You have to start with great product. Choose an 80/20 or 85/15 lean/fat mix. Extra lean burger meat (5–10% fat) may sound healthier, but with the little amount of fat, you there is less flavor. Then, make sure the meat is at fridge temp, not room temperature, when you cook it. The fat needs to be firm, so it doesn’t melt away during cooking.
Bet you season the outside of the burger with salt and pepper, right? Well, don’t forget to add salt and pepper and mix in before you even shape the patties. This will give a uniform seasoning throughout the meat. Feeling a little adventurous? Then, add in other ingredients like Worcestershire sauce, garlic powder, or hot sauce.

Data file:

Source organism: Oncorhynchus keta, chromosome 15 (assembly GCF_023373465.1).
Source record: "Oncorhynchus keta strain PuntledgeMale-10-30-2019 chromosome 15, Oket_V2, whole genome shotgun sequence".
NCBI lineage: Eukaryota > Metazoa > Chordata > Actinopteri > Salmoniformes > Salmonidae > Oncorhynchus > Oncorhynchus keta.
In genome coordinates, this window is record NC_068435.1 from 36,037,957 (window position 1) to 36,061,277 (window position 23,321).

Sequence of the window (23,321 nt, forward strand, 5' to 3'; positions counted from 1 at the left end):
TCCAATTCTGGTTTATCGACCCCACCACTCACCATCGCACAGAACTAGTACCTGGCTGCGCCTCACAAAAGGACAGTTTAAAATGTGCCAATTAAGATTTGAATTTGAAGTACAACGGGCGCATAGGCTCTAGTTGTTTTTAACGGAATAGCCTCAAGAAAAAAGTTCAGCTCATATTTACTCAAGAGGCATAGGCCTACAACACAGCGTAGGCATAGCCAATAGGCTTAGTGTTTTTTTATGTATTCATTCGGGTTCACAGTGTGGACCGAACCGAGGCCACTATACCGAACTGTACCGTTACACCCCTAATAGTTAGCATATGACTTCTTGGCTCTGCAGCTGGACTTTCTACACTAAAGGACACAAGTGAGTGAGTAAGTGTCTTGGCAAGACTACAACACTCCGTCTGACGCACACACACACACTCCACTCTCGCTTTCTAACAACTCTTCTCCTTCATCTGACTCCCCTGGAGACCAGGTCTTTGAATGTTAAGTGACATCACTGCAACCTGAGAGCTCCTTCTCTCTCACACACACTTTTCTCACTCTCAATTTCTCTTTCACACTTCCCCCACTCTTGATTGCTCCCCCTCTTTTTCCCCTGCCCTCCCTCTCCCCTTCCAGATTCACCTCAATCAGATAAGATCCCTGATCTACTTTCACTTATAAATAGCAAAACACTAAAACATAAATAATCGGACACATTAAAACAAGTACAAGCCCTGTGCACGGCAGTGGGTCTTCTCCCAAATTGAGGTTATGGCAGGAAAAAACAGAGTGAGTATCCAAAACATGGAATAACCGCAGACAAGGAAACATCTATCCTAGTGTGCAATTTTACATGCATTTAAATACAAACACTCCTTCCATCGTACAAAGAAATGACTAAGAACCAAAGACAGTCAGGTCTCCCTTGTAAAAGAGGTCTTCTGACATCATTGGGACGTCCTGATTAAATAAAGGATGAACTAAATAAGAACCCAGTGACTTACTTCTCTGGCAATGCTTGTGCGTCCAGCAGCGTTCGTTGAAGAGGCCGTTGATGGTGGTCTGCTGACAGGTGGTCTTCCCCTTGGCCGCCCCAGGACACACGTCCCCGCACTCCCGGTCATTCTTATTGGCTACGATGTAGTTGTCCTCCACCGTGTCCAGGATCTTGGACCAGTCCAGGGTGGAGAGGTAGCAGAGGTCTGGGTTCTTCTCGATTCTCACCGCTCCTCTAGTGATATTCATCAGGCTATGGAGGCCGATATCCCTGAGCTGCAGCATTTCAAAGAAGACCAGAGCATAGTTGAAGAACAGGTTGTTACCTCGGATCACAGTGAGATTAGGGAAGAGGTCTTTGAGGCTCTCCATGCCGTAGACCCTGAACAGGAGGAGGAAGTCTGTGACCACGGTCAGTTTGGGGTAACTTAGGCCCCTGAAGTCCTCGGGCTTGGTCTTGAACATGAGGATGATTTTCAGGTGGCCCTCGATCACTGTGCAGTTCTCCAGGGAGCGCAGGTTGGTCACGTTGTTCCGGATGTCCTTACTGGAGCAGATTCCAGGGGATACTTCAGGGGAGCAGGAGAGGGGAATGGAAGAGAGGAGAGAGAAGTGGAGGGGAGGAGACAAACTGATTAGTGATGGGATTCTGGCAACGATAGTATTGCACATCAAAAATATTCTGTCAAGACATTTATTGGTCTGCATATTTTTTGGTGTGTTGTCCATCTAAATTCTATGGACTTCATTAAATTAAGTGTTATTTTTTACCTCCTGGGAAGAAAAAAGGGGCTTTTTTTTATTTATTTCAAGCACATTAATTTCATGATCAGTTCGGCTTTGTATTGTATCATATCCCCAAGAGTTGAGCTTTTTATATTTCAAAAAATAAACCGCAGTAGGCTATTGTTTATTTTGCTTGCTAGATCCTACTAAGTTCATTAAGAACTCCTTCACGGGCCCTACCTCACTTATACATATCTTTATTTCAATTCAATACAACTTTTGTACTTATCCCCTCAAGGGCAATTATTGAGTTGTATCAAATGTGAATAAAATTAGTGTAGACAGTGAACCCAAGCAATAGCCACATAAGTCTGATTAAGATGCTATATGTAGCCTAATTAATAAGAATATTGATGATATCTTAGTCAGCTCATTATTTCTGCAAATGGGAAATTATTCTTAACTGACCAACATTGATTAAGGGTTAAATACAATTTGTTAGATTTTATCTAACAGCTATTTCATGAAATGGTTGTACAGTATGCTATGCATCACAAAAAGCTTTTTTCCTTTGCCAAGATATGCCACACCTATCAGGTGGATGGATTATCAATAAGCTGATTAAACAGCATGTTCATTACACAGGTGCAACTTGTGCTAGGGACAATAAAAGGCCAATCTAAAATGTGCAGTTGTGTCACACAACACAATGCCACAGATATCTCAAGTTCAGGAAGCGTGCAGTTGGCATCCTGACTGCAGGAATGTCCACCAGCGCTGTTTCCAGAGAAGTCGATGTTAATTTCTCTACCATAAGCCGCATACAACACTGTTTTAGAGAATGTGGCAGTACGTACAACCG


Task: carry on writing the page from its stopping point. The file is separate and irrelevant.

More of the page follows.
A moist burger is a must, so use your thumb and make a small indentation in the top of each patty. This keeps the juices from escaping during cooking as it traps them in the small dent rather than letting them all to run down the sides.
You have to have some patience to achieve the best burger. Only flip one time during cooking and no poking with a fork or prodding with the prongs. This helps to keep the juices, thus the flavor, sealed in. Finally, no matter how hungry you are or how incredibly delicious that burger smells, leave it rest. Just like steak, burgers need to rest so that the juices can redistribute before you bite into that beefy goodness.